- Metrics can be defined as “STANDARDS OF MEASUREMENT”.
- A Metric is a unit used for describing or measuring an attribute.
- Test metrics are the means by which software quality can be measured.
- The test provides visibility into the readiness of the product and gives a clear measurement of the quality and completeness of the product.
What are Test Metrics?
Test Metrics is the quantitative measure used to estimate the progress, quality, and other activities of the software testing process.
Why do we Need Metrics?
“You cannot improve what you cannot measure.”
“You cannot control what you cannot measure”
AND TEST METRICS HELP IN
Take decision for next phase of activities
Evidence of the claim or prediction
Understand the type of improvement required
Take decision on process or technology changeset
Types of Test Metrics
Base Metrics (Direct Measure)
Base metrics constitute the raw data gathered by a Test Analyst throughout the testing effort. These metrics are used to provide project status reports to the Test Lead and Project Manager; they also feed into the formulas used to derive Calculated Metrics.
Ex: # of Test Cases, # of Test Cases Executed
Calculated Metrics (Indirect Measure)
Calculated Metrics convert the Base Metrics data into more useful information. These types of metrics are generally the responsibility of the Test Lead and can be tracked at many different levels (by module, tester, or project).
Ex: % Complete, % Test Coverage
Metrics life Cycle
Test Plan Coverage on Functionality:
The total number of requirements v/s number of requirements covered through test scripts.
- (No of requirements covered / total number of requirements) * 100
Define requirements at the time of Effort estimation
Example: Total number of requirements estimated is 46, the total number of requirements tested 39, blocked 7…define what is the coverage?
Note: Define requirements clearly at the project level
Test case Defect Density:
The total number of errors found in test scripts v/s developed and executed.
- (Defective Test Scripts /Total Test Scripts) * 100
Example: Total test script developed 1360, total test script executed 1280, total test script passed 1065, total test script failed 215
So, test case defect density is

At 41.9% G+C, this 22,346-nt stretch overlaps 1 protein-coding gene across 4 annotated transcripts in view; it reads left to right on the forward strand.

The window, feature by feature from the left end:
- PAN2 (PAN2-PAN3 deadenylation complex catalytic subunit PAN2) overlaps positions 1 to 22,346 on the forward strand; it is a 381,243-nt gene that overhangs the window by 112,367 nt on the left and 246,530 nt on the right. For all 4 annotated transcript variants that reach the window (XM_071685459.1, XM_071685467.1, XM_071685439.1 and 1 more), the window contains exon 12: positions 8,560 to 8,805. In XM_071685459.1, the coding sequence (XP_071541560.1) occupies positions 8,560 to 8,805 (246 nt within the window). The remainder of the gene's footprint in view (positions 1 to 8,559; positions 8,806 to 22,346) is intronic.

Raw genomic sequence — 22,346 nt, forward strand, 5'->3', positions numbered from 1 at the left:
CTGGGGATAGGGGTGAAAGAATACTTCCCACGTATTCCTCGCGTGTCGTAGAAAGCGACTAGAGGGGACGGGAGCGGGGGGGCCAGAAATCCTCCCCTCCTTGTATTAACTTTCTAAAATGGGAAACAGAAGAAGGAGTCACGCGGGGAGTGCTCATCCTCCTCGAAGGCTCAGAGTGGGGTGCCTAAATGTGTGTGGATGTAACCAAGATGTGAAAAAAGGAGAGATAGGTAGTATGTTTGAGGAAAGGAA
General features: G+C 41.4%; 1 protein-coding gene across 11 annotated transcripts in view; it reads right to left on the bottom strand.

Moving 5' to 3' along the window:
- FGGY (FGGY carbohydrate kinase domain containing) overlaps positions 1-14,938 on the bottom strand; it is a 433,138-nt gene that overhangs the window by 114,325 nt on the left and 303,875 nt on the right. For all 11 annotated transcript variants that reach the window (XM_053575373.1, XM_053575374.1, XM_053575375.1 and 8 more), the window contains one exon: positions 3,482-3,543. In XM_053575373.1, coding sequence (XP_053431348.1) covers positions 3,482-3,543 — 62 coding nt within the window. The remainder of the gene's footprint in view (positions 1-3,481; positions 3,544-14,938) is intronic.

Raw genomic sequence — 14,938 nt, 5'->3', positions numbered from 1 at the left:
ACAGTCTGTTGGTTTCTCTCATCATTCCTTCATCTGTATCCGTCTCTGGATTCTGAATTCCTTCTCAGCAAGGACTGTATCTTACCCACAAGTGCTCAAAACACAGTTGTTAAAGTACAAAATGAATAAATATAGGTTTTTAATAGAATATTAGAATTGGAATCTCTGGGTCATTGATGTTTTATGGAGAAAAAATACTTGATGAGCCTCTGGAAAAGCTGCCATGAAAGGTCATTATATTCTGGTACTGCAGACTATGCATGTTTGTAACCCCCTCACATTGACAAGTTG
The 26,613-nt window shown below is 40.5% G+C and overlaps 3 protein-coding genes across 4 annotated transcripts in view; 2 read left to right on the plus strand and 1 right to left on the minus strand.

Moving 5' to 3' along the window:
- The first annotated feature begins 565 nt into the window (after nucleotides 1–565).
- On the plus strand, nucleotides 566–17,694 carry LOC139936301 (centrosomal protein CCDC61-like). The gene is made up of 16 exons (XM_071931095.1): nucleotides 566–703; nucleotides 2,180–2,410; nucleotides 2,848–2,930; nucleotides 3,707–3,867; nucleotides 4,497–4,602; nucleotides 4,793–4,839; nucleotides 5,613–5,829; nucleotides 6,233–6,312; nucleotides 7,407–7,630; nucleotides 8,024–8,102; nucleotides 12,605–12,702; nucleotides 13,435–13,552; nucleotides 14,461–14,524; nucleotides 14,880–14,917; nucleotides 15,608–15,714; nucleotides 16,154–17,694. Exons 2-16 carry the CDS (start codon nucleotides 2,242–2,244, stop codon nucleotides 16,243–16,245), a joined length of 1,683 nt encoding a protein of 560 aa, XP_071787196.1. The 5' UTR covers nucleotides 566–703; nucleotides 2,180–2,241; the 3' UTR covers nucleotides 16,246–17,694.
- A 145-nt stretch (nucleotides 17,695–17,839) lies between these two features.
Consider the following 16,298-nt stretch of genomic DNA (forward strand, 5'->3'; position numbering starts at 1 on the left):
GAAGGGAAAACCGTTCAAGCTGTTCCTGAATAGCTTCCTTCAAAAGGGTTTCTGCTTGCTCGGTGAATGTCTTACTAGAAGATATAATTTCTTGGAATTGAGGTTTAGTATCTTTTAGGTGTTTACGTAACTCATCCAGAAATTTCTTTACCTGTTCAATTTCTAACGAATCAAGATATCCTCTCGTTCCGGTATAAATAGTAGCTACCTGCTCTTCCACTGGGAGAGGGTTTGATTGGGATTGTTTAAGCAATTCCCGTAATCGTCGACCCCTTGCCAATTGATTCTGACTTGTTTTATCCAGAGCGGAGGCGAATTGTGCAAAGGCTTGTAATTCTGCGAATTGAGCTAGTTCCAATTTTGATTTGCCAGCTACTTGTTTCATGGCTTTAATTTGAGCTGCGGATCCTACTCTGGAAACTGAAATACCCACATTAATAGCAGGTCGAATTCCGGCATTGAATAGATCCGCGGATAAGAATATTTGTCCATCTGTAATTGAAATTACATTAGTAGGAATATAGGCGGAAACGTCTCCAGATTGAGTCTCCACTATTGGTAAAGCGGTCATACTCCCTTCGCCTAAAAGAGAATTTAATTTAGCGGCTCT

215 X 100
—————————- = 16.8%
This 16.8% value can also be called test case efficiency %, which depends upon the total number of test cases that uncovered defects
Defect Slippage Ratio:
The number of defects slipped (reported from production) v/s number of defects reported during execution.
- Number of Defects Slipped / (Number of Defects Raised – Number of Defects Withdrawn)
Example: Customer filed defects are 21, total defect found while testing is 267, and the total number of invalid defects is 17
So, the Slippage Ratio is
[21/(267-17) ] X 100 = 8.4%
The number of requirements agreed v/s number of requirements changed.
- (Number of Requirements Added + Deleted + Modified) *100 / Number of Original Requirements
- Ensure that the requirements are normalized or defined properly while estimating
Example: VSS 1.3 release had a total of 67 requirements initially, later they added another 7 new requirements and removed 3 from initial requirements, and modified 11 requirements.
So, requirement Volatility is
(7 + 3 + 11) * 100/67 = 31.34%
The Review Efficiency is a metric that offers insight into the review quality and testing.
Some organizations also use this term as “Static Testing” efficiency and they are aiming to get a min of 30% defects in static testing.
Review efficiency=100* the Total number of defects found by reviews/Total number of project defects.
Example: A project found a total of 269 defects in different reviews, which were fixed and the test team got 476 defects that were reported and valid.
So, Review efficiency is [269/(269+476)] X 100 = 36.1%
Efficiency & Effectiveness of Processes:
- Effectiveness: Doing the right thing. It deals with meeting the desirable attributes that are expected by the customer.
- Efficiency: Doing the thing right. It concerns the resources used for the service to be rendered